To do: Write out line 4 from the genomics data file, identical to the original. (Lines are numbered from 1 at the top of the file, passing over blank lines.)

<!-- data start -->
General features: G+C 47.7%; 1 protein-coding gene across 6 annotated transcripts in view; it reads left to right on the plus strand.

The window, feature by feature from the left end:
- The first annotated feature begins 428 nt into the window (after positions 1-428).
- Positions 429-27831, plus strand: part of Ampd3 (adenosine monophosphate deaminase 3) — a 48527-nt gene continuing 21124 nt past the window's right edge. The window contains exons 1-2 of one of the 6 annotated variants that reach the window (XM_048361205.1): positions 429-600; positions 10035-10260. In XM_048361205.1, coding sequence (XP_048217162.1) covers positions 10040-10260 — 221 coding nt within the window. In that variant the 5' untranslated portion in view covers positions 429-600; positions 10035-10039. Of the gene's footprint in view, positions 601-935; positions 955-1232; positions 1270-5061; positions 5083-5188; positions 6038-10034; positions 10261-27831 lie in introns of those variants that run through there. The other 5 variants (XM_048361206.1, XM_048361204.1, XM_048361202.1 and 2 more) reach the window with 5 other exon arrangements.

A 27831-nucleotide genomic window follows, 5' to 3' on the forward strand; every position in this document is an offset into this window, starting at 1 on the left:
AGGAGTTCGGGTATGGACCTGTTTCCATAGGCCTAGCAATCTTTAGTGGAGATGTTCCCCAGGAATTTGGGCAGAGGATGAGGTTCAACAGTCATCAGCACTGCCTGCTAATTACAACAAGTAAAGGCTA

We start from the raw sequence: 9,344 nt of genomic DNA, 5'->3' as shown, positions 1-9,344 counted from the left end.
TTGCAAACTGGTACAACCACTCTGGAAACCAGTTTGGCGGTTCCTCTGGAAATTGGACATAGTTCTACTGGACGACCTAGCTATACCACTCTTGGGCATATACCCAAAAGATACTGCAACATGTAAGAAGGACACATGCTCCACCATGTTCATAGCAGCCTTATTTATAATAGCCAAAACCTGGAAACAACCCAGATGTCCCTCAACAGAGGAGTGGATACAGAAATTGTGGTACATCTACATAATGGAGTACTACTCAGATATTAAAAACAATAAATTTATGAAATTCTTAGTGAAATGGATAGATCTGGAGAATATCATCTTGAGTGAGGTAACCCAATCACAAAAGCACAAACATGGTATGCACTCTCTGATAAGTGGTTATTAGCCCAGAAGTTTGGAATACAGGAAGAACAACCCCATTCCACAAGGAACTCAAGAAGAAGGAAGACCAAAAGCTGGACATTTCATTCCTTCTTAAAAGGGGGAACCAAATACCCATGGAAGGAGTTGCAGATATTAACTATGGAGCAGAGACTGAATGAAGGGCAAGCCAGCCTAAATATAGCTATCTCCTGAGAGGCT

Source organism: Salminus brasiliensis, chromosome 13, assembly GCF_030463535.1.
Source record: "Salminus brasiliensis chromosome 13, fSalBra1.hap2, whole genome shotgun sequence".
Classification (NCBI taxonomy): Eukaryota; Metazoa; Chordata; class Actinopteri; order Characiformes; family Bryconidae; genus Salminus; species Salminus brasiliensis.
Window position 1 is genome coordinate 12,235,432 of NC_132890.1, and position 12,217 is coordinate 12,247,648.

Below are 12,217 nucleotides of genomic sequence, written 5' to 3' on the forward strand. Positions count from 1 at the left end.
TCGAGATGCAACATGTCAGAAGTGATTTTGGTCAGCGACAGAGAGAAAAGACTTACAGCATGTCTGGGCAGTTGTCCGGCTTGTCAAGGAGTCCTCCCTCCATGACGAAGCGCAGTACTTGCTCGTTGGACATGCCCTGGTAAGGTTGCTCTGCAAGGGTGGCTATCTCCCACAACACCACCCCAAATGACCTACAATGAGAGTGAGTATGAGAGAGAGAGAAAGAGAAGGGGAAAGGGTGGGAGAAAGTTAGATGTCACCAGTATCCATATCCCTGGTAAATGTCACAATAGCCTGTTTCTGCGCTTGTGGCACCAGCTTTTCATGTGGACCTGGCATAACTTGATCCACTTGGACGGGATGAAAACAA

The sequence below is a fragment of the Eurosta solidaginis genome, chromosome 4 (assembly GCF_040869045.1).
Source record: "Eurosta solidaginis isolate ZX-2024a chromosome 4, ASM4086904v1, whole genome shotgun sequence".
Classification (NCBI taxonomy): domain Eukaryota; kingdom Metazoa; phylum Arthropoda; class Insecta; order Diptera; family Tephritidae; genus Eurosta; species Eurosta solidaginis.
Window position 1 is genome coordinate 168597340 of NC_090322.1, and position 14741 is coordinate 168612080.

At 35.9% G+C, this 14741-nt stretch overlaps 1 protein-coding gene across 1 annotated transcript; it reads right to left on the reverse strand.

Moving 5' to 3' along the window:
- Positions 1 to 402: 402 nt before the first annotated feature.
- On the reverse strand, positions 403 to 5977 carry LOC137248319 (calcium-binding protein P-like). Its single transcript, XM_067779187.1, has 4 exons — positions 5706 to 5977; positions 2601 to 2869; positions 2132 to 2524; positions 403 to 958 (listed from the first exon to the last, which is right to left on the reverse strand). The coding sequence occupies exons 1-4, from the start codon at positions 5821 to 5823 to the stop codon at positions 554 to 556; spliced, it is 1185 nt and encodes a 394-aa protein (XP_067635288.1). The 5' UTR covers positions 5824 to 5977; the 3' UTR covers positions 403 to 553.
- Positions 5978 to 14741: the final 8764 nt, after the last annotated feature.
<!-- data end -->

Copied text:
- Positions 429-27831, plus strand: part of Ampd3 (adenosine monophosphate deaminase 3) — a 48527-nt gene continuing 21124 nt past the window's right edge. The window contains exons 1-2 of one of the 6 annotated variants that reach the window (XM_048361205.1): positions 429-600; positions 10035-10260. In XM_048361205.1, coding sequence (XP_048217162.1) covers positions 10040-10260 — 221 coding nt within the window. In that variant the 5' untranslated portion in view covers positions 429-600; positions 10035-10039. Of the gene's footprint in view, positions 601-935; positions 955-1232; positions 1270-5061; positions 5083-5188; positions 6038-10034; positions 10261-27831 lie in introns of those variants that run through there. The other 5 variants (XM_048361206.1, XM_048361204.1, XM_048361202.1 and 2 more) reach the window with 5 other exon arrangements.